OPINION FILED MAY 19, 1961.
THE PEOPLE OF THE STATE OF ILLINOIS, DEFENDANT IN ERROR,
LEROY SULLIVAN, PLAINTIFF IN ERROR.
WRIT OF ERROR to the Criminal Court of Cook County; the Hon.
CHARLES S. DOUGHERTY, Judge, presiding.
MR. JUSTICE HERSHEY DELIVERED THE OPINION OF THE COURT:
Plaintiff in error, hereinafter called defendant, was convicted of the crime of armed robbery and sentenced to the penitentiary for a term of from one year to life. He obtained a transcript of the record pursuant to Rule 65-1 and brings this writ of error, as a poor person, for review of his conviction. We have jurisdiction on writ of error, this being a criminal case above the grade of misdemeanor.
There is no question but that two men, named Beamon and Smallwood, committed an armed robbery on September 26, 1958, at the World Camera Shop at 11511 South Michigan Avenue, in Chicago. The principal question on this writ of error is whether the evidence was sufficient to sustain the conviction of defendant as an accessory.
Defendant was arrested by officer Michael Hogan as he was entering a car parked at the corner of 115th Street and Michigan Avenue shortly after the robbery. Hogan testified he had responded to a call at the camera shop, where he found that officer Orville Kent had apprehended Smallwood. After talking with Smallwood, Hogan went to the corner of 115th and Michigan, where he found a Chrysler automobile parked. He watched the automobile until defendant entered it and began to start it, whereupon Hogan arrested defendant and took him to a police station. Hogan said he recognized defendant from the description he had been given. Hogan testified that he talked with defendant at the police station and that defendant stated that he had picked up Beamon and Smallwood and had driven out to 115th and Michigan, having first driven past the camera shop to 119th Street and then turning around and coming back and parking at 115th and Michigan, where the other two men got out of the car. Officer Kent, who was present at this conversation, corroborated Hogan's testimony and added that defendant told them that after Beamon and Smallwood left the car they turned south on Michigan Avenue, that a short time later he heard a commotion on Michigan Avenue and left the car to see what was going on, that when he saw Beamon and Smallwood in the custody of the police he returned to the car and, as he started the motor, was arrested. The owner of the camera shop testified that defendant had been in the store about two days before the robbery inquiring about a camera, and that he had followed defendant outside to see where he was going when he left. No evidence was presented on behalf of defendant.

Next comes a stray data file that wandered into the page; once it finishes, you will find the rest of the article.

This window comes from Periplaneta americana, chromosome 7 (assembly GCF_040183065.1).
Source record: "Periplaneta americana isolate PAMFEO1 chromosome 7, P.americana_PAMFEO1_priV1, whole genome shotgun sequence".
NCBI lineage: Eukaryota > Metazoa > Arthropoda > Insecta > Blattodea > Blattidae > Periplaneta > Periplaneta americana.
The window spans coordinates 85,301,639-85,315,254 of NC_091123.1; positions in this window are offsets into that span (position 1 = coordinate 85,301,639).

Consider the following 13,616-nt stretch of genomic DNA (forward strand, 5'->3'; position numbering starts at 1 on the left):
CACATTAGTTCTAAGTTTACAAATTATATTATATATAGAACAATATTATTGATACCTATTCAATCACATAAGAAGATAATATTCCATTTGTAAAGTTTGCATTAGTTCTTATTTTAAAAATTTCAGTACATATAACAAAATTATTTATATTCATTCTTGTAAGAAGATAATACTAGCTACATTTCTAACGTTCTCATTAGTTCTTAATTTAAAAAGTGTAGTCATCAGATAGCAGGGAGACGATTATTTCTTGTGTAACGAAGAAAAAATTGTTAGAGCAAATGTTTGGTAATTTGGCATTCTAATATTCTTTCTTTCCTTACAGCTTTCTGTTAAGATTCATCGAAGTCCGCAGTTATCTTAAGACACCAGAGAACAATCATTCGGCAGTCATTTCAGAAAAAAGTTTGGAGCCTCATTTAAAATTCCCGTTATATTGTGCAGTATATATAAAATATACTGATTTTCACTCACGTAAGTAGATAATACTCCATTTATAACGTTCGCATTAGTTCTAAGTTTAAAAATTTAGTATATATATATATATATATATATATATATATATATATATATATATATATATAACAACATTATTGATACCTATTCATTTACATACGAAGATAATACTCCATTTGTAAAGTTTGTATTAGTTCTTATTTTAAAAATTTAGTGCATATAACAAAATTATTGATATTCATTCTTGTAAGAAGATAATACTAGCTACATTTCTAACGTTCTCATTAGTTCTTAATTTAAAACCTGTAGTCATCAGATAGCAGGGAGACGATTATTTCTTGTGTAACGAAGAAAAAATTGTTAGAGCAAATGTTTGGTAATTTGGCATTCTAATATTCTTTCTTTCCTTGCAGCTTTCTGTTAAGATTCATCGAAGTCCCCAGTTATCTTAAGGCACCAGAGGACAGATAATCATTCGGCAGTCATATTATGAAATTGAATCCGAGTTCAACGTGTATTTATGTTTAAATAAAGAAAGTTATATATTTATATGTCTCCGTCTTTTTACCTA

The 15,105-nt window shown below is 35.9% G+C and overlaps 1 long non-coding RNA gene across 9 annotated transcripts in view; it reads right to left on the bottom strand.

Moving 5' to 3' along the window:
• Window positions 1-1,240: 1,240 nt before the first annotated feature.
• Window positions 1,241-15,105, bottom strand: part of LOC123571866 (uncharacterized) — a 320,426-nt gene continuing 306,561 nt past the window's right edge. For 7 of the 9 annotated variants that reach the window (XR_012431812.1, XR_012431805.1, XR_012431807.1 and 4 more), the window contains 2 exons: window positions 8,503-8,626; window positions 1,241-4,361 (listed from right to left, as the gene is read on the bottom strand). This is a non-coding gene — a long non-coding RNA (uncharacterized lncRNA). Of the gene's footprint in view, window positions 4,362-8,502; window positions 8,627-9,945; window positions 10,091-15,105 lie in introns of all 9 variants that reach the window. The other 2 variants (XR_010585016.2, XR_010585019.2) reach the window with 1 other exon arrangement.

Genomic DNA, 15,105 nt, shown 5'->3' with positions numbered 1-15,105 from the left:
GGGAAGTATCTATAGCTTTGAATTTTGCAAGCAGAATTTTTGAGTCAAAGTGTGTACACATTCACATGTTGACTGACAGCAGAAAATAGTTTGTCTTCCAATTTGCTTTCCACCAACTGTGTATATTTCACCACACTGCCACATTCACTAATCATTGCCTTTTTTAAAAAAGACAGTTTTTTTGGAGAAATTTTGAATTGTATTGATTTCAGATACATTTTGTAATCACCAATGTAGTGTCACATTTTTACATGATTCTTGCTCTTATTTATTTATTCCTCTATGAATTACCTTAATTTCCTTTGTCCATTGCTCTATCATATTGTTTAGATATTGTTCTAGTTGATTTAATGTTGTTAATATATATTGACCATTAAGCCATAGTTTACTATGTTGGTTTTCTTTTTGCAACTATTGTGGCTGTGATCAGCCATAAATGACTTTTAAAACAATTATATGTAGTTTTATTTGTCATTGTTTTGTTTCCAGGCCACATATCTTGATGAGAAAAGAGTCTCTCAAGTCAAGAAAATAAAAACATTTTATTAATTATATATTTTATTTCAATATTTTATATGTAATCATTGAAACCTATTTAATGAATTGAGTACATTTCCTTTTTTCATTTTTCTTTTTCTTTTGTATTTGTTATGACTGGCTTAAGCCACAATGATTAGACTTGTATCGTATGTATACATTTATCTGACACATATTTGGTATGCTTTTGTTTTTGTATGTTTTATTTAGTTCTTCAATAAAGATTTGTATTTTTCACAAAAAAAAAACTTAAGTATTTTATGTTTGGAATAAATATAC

While it is possible to devise speculative hypotheses consistent with defendant's innocence, we cannot say that the evidence against defendant is insufficient to sustain the conviction. As we said in People v. Russell, 17 Ill.2d 328, 331, "* * * the requirement that the defendant's guilt be proved beyond a reasonable doubt does not mean that the jury must disregard the inferences that flow normally from the evidence before it. * * * The jury was not required to search out a series of potential explanations compatible with innocence, and elevate them to the status of a reasonable doubt."
Defendant next contends that it was error for the trial court to give an instruction on an accessory when no competent evidence was adduced by the People of aiding and abbetting. Since we have held that the evidence was sufficient to sustain the defendant's conviction as an accessory, it follows that there was sufficient evidence to warrant such an instruction. No claim is made that the instruction is not a correct statement of law, and defendant himself offered an instruction not substantially different from the one that was given.
Defendant urges that his conviction should be reversed because the argument on behalf of the prosecution was prejudicial and inflammatory. In seeking to impress the jury with the importance of the case despite the brevity of the trial, the assistant State's Attorney, in his closing argument, said "an armed robber is always a potential murderer" and "he has always got that angel of death at his side at every move he makes in pursuance of the crime of robbery." The first phrase was objected to; the second was not. The evidence clearly showed that Beamon and Smallwood, one of whom was a co-defendant in the trial below, were armed with guns. Under the circumstances, we cannot say that the remarks of the prosecuting attorney transcended the bounds of legitimate argument. (Cf. People v. Stephens, 6 Ill.2d 257, 261.) In this respect, the present case is quite different from People v. Dukes, 12 Ill.2d 334, and People v. Moore, 9 Ill.2d 224, relied upon by defendant, where the argument of the prosecution went far beyond anything justified by the record.
Finally, defendant contends that the court committed error in admitting incompetent and prejudicial evidence. The allegedly incompetent and prejudicial testimony was that of one Samuel Berry, whose only testimony was to the effect that the two guns used in the robbery had been taken from his safe in his presence by Smallwood and Beamon. This testimony did not directly affect defendant, and defendant's counsel made no objection thereto. Counsel for Beamon did make an initial objection to Berry's testimony on the ground that Berry's name had not been supplied as a witness, and was allowed to interview Berry before he took the stand. No such objection was made by defendant, but the record shows that defendant's counsel had talked with Berry before he testified. No objection was made on behalf of defendant to any of Berry's testimony. Under the circumstances, defendant cannot complain on writ of error of the competency of the evidence.
The judgment of the criminal court of Cook County is affirmed.
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